Democracy Works: School Segregation Then And Now

May 6, 2019

It's been 65 years since the Brown v. Board of Education changed public schooling throughout a large portion of the United States. In his opinion, Supreme Court Chief Justice Earl Warren wrote that public education was important to democratic society and the "very foundation of good citizenship." Integrated schools, the Court argued, would expose children to new cultures and prepare them for an increasingly diverse world.

How do you balance the public good against the inherent desire every parent has to do what's best for their children? It's a question that schools across the country are still wrestling with today.

To help us understand the history of integration and the Brown decision's impacts on public policy, we're talking this week with two experts at Penn State. Crystal Sanders is an associate professor of history and African American studies and director of the Africana Research Center. She's an expert on 20th century African American history. Erica Frankenberg is a professor of education and demography and an expert on the connection between school segregation and public policy.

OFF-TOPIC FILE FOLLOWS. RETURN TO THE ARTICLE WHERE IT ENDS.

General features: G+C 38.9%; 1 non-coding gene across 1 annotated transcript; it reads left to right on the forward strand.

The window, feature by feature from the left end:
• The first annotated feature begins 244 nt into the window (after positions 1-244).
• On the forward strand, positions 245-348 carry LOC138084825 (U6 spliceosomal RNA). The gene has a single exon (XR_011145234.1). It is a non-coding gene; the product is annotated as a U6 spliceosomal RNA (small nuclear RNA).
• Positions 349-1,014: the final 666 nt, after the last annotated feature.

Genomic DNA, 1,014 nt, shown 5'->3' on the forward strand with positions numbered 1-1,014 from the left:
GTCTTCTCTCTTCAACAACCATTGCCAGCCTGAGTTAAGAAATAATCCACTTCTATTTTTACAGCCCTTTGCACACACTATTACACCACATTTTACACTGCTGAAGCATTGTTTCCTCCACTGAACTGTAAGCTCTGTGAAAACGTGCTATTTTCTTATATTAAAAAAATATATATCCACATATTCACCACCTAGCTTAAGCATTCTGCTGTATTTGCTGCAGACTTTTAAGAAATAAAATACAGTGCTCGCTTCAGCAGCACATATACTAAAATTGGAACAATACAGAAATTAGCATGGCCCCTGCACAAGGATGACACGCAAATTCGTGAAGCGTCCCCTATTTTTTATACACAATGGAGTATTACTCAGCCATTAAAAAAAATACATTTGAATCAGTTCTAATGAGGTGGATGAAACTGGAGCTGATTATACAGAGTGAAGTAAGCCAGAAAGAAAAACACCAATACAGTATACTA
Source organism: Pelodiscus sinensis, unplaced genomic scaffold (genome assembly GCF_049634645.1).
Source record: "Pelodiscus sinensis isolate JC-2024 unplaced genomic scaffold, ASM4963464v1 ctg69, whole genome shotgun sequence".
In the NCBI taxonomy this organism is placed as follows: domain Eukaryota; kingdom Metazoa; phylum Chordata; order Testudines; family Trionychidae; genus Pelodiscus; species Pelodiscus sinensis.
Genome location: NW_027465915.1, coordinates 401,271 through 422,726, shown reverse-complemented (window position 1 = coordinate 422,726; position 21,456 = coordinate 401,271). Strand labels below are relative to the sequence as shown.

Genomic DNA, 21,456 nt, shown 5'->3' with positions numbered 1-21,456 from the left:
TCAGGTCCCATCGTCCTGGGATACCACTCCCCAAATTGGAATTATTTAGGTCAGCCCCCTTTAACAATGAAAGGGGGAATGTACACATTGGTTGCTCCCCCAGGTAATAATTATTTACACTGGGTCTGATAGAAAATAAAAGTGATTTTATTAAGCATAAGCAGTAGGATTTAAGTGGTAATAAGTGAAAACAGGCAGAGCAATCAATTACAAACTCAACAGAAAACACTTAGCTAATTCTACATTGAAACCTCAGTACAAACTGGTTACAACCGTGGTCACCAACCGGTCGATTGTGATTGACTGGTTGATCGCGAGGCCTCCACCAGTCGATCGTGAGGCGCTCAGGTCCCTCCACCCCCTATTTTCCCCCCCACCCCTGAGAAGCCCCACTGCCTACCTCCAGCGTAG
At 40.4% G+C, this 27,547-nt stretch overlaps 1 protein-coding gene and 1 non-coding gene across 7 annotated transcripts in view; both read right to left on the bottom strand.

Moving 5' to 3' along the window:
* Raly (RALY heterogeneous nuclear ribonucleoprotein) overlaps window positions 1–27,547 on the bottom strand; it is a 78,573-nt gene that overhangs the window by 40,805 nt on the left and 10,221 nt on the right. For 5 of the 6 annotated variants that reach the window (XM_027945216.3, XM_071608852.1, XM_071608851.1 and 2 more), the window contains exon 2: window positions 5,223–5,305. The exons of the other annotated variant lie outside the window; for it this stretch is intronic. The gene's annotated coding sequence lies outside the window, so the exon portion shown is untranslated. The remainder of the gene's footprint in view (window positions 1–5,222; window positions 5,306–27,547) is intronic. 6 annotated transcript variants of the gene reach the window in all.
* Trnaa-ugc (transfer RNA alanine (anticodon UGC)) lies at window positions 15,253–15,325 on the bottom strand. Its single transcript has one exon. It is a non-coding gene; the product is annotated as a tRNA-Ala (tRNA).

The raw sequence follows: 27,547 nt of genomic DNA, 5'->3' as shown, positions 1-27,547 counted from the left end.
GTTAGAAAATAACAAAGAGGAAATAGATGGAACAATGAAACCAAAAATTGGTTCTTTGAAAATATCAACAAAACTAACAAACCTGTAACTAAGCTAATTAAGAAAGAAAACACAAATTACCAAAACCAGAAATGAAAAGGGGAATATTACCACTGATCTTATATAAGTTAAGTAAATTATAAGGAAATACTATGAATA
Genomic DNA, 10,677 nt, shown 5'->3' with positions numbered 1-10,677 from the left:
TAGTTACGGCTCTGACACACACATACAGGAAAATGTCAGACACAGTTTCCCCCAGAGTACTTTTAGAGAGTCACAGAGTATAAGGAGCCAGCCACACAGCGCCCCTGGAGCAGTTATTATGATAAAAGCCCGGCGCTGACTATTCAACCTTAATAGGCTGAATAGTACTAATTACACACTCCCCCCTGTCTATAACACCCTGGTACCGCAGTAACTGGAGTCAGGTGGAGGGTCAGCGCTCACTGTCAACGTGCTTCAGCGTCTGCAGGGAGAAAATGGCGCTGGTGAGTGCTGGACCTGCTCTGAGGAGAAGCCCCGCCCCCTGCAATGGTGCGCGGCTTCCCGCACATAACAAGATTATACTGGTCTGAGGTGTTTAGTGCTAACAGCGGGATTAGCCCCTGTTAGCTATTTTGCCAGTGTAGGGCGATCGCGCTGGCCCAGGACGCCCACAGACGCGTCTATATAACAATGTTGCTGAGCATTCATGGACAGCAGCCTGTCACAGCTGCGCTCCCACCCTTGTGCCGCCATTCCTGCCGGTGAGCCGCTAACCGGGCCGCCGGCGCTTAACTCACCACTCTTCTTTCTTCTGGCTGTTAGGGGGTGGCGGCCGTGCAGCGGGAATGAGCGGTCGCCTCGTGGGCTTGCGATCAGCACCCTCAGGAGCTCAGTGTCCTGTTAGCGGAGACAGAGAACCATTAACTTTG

Frankenberg and Sanders co-chaired the Brown@65 National Symposium for the 65th anniversary of the Brown decision.